Will talks with Aaron Gleemman about the Twins‘ chances on
Baseball Prospectus Radio. Click
to download the mp3

Making the case for the Twins, who have won four of the last five AL Central titles, winning the World Series, wouldn’t seem that difficult. They return the AL’s MVP and Cy Young Award winners, its batting titlist and its best closer. That’s a good start to any championship chase.

All is not perfect in the land of lakes, however. The Twins also return a ton of questions at the back of the rotation, unproductive and injury-prone players at DH, left field and, arguably, second base, and once again did little to improve their team over the winter. Meanwhile, the AL Central has become perhaps the deepest, toughest division in baseball, with the AL’s last two World Series participants and an Indians team that may be the best of them all.

What’s it going to take for the Twins to once again rise to the top? With help from Rotowire‘s Peter Schoenke, who loves the Twins like Will Carroll loves coffee, here’s the plan:

  1. The Twins make the right decisions at the back of the rotation. Just like last year, the Twins have imported some veterans to do jobs better given to younger players. In ’06, it was position players such as Tony Batista and Juan Castro soaking up outs. Now, it’s marginal major leaguers such as Sidney Ponson and Ramon Ortiz, who are nominally around to shore up the back of the rotation. Neither pitcher, however, can be expected to provide an ERA below 5.00. With prospects such as Matt Garza, Kevin Slowey and Glen Perkins just about ready to contribute, and Scott Baker still in the room, the Twins should remember the impact Francisco Liriano and Boof Bonser had last year and go with the younger pitchers, preferably to start the season. Even Carlos Silva should be on a short leash, given his longball problems in ’06. Picking the right starting pitchers is essential for a team that won’t be among the league leaders in runs.
  2. Joe Mauer and Justin Morneau don’t regress much. Both left-handed-hitting beasts are likely to experience falloff from their monster seasons. At 24 and 26, respectively, the Twins can hope that the slide from last year’s offense-carrying numbers won’t be too steep. PECOTA likes their chances, projecting Mauer at .329/.411/.500, and Morneau at .293/.360/.526. Given that the Twins have very few places from which they can expect to get more production in 2007 than they did last year, holding serve in the #3 and #4 slots is imperative.

    Jason Kubel hits. Compared to Edgar Martinez in these pages, Kubel struggled to return from his devastating knee injury, hitting just .241/.279/.386 in 220 at-bats. The Twins made his life hard by bringing in Rondell White and Ruben Sierra, but Kubel didn’t make them regret that decision with his lousy performance. The disturbing number was a 45/12 K/BB in 220 at-bats; this wasn’t just bad luck with balls falling in. Kubel was a completely different hitter last season, undisciplines, perhaps pressing, unproductive. Take this with a grain of salt, but Kubel has drawn no walks in 36 at-bats this spring.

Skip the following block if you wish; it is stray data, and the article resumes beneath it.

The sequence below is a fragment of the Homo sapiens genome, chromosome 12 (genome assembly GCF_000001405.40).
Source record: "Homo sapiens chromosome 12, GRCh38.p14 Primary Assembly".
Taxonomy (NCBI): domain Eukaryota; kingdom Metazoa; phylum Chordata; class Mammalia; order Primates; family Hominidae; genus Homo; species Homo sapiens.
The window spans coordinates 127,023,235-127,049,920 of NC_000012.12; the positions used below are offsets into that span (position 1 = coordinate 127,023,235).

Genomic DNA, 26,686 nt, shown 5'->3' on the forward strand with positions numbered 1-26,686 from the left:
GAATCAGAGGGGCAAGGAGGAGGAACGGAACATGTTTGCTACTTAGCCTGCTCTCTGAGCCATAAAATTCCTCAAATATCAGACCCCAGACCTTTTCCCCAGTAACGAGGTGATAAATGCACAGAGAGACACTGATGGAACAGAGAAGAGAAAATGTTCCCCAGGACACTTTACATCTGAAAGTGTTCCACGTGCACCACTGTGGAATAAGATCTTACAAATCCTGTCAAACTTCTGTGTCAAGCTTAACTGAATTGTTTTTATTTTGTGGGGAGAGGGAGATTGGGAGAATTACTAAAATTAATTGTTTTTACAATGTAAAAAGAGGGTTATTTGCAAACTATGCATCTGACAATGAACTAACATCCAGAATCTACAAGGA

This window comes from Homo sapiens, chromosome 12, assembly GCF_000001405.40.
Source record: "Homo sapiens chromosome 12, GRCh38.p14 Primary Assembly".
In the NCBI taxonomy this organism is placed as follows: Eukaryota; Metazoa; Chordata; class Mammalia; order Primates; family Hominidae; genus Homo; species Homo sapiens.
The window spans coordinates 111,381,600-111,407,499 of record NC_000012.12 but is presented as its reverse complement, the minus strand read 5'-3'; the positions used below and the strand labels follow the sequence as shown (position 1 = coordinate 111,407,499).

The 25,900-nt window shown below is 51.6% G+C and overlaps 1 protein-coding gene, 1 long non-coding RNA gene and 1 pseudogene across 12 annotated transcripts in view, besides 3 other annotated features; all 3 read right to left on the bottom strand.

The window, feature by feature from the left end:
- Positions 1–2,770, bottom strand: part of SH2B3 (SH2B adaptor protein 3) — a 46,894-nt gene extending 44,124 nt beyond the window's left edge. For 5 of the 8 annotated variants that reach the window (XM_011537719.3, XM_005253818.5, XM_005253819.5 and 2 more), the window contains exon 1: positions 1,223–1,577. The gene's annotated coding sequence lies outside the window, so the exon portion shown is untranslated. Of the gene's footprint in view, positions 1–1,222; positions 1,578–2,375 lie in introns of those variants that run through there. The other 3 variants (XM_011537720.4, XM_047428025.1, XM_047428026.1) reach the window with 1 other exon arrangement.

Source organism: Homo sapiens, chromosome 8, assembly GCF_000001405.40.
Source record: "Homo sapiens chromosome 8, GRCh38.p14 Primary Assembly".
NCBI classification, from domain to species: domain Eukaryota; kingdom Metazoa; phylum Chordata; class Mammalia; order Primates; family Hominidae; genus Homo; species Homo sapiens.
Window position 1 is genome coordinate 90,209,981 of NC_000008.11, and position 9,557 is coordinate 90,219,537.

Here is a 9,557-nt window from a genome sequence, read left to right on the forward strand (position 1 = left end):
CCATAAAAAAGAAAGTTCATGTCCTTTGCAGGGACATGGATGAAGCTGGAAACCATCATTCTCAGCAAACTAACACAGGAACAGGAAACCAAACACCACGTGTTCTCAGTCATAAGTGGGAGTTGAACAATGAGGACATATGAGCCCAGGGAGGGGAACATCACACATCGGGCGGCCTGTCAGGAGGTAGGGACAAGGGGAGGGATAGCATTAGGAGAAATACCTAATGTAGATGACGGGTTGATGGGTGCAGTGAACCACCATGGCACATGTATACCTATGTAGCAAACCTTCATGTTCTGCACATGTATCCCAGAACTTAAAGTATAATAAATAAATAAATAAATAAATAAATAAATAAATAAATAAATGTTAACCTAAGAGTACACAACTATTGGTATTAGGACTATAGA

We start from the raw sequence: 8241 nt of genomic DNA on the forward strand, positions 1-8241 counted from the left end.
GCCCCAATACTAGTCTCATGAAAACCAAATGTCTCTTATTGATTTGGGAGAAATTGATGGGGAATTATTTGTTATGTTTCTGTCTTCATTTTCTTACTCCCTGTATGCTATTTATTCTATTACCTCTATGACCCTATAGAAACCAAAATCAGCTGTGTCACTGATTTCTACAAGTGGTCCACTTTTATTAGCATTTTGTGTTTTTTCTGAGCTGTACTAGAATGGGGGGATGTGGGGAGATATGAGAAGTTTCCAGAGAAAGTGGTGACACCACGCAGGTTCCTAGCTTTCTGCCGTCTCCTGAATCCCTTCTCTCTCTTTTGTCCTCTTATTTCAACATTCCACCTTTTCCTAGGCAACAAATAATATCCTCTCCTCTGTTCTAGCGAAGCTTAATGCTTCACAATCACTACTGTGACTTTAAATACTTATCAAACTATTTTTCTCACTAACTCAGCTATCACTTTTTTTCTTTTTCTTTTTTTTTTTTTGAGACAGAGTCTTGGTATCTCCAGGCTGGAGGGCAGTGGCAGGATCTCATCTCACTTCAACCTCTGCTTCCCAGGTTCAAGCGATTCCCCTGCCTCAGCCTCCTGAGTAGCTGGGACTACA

3. The bullpen is once again dominant. From Joe Nathan at the end through Juan Rincon and Dennys Reyes setting him up to midseason call-up Pat Neshek, the Twins were very, very difficult to beat from the sixth inning onward. With so many questions about the rotation, they’ll have to get another big year from those guys again.

    Nathan is an anchor, but all the others come with questions: can Rincon arrest a decline in his peripheral stats (Stuff scores of 32, 25 and 13 since 2004), especially his strikeout rate, to remain a top setup man? Can Reyes repeat his first sub-4.00 ERA season since 1999 for a team with no other good option from the left side? Will Neshek and his oddball delivery be as effective the second time around the league, and will be be able to get left-handers out frequently enough to be more than a specialist?

  4. There aren’t many lineup holes. Nick Punto and Michael Cuddyer had career years, and Torii Hunter his second-best season, to give the Twins some production outside of the Big Two. Even at that, left field and DH were problems all season long, and the bench, outside of Mike Redmond, was not an asset. With very little depth either on the roster or in the system, the Twins will have to assemble a lineup around Mauer and Morneau that doesn’t drag them down too far. Luis Castillo and Punto, hitting 1-2 in front of the M&M Boys, are the key to helping the Twins score enough to win.

Any team with stars such as Mauer, Morneau and Johan Santana is a threat to go all the way. There’s recent precedent for teams with a small cadre of stars doing great things: last year’s Cardinals and the 2005 Astros are good comps for this Twins team, one that just needs to not drag down its championship-caliber core to get back to October and have another chance to win the World Series.

Will talks with Aaron Gleeman about the Twins’ chances on
Baseball Prospectus Radio.

Click to download mp3